failed to properly preserve her evidentiary objection to the
authentication of the speedometer certification during trial.
The record indicates that when given the opportunity to
object to the admission of the speedometer certification,
Freeman did not object and only raised one question about
what the certification showed, which Magistrate Judge
DiGirolamo answered. See Trial Tr. 7. As such, I
will review its admission for plain error only. See
Fed. R. Evid. 103(e); Fed. R. Crim. P. 52(b).
first issue presented in Freeman's appeal is that the
Magistrate Judge erred by admitting the speedometer
calibration certification without requiring it to be
authenticated. See Def's Br. 1. Rule 803(6) of
the Federal Rules of Evidence permits as an exception to the
hearsay rule business records that are "kept in the
course of a regularly conducted activity of a business"
and authenticated by "the testimony of the custodian or
another qualified witness, or by a certification that
complies with Rule 902(11)." Fed.R.Evid. 803(6); see
also United States v. Bacas, 662 F.Supp.2d 481, 486
(E.D. Va. 2009). Courts have interpreted "the term
'qualified witness' broadly, requiring only someone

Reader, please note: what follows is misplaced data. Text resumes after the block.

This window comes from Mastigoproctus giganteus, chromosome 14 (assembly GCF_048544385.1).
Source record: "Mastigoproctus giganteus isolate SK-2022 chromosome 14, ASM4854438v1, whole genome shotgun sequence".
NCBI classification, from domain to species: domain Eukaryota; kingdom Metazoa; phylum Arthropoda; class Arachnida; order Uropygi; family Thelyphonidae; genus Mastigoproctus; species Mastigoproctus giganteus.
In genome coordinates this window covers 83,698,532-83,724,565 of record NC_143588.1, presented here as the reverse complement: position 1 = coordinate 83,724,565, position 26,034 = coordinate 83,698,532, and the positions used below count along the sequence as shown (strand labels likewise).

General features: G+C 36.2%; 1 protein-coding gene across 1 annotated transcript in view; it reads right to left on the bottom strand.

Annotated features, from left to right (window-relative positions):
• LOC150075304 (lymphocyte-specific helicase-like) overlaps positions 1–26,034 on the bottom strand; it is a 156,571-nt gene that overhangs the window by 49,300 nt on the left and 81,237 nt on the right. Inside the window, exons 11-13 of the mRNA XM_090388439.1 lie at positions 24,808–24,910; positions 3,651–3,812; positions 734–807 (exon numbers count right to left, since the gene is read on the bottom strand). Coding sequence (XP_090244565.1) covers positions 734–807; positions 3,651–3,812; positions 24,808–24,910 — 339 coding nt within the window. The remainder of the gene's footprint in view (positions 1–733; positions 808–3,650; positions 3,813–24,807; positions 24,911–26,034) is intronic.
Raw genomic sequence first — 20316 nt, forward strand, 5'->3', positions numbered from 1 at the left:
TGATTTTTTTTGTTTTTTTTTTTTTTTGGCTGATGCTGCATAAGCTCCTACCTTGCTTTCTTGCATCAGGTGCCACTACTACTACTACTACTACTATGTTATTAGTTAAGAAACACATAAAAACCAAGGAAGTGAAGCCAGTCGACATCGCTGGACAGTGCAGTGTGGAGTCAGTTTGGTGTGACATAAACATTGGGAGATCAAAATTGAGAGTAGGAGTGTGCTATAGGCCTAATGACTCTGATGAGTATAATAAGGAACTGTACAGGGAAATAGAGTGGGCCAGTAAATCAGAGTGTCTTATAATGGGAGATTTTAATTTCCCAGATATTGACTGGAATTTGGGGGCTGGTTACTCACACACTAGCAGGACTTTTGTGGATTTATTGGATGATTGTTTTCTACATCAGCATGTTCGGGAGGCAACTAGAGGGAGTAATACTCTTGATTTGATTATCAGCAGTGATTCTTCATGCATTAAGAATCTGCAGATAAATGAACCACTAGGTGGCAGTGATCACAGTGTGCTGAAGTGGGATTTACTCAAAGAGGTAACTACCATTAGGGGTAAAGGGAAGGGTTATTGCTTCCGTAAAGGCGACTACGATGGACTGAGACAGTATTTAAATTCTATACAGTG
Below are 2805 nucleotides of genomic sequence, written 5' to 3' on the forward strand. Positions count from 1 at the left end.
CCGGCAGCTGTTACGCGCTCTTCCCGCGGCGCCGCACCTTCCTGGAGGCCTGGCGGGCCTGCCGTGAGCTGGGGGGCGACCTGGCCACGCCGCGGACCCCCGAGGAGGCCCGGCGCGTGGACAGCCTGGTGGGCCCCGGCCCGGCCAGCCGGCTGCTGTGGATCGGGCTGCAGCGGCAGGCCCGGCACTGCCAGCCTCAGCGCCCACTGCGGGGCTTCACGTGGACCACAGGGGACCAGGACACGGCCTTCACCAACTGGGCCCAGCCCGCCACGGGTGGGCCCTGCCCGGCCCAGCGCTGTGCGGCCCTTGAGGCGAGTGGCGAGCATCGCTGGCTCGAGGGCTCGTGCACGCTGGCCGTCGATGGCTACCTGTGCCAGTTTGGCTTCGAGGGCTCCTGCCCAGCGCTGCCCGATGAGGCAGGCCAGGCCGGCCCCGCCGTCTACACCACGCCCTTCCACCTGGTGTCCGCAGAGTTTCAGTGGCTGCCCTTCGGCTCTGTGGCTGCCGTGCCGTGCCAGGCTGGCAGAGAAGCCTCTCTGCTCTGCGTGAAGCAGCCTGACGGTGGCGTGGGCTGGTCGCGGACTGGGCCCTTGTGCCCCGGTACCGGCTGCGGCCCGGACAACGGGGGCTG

familiar with the creation and maintenance of the
records." Id. at 487. Additionally, Rule
902(11) of the Federal Rules of Evidence states that business
records that have been certified by the custodian of records
are self-authenticating, providing the certification
establishes that the record meets the requirements of
Fed.R.Evid. 803(6)(A)-(C) (which set out the essential
elements of the business record hearsay exception).
instant case, the Government offered the speedometer
certification for Officer Fatokon's police vehicle during
its direct examination of Officer Fatokon. See Trial
Tr. 6. The certification stated: "I hereby certify under
the penalties of perjury that the contents of the vehicle
calibration for the aforementioned vehicle are true as it now
exist to the best of my knowledge and information."
Gov't Opp'n App. B, ECF No. 11-2. The certification
does not include, however, a signed statement from the
custodian of records or other qualified witness
authenticating the document, as having been made under
circumstances that meet the requirements of Fed.R.Evid.
803(6)(A)-(C). As such, the odometer certification should
have been authenticated through the testimony of the
custodian or another qualified witness. See Fed. R.
Evid. 803(6); see also United States v. Williams,
No. 10-CR-130, 2010 WL 2802457, at *3 (E.D. Va. July 14,
2010) (reasoning ...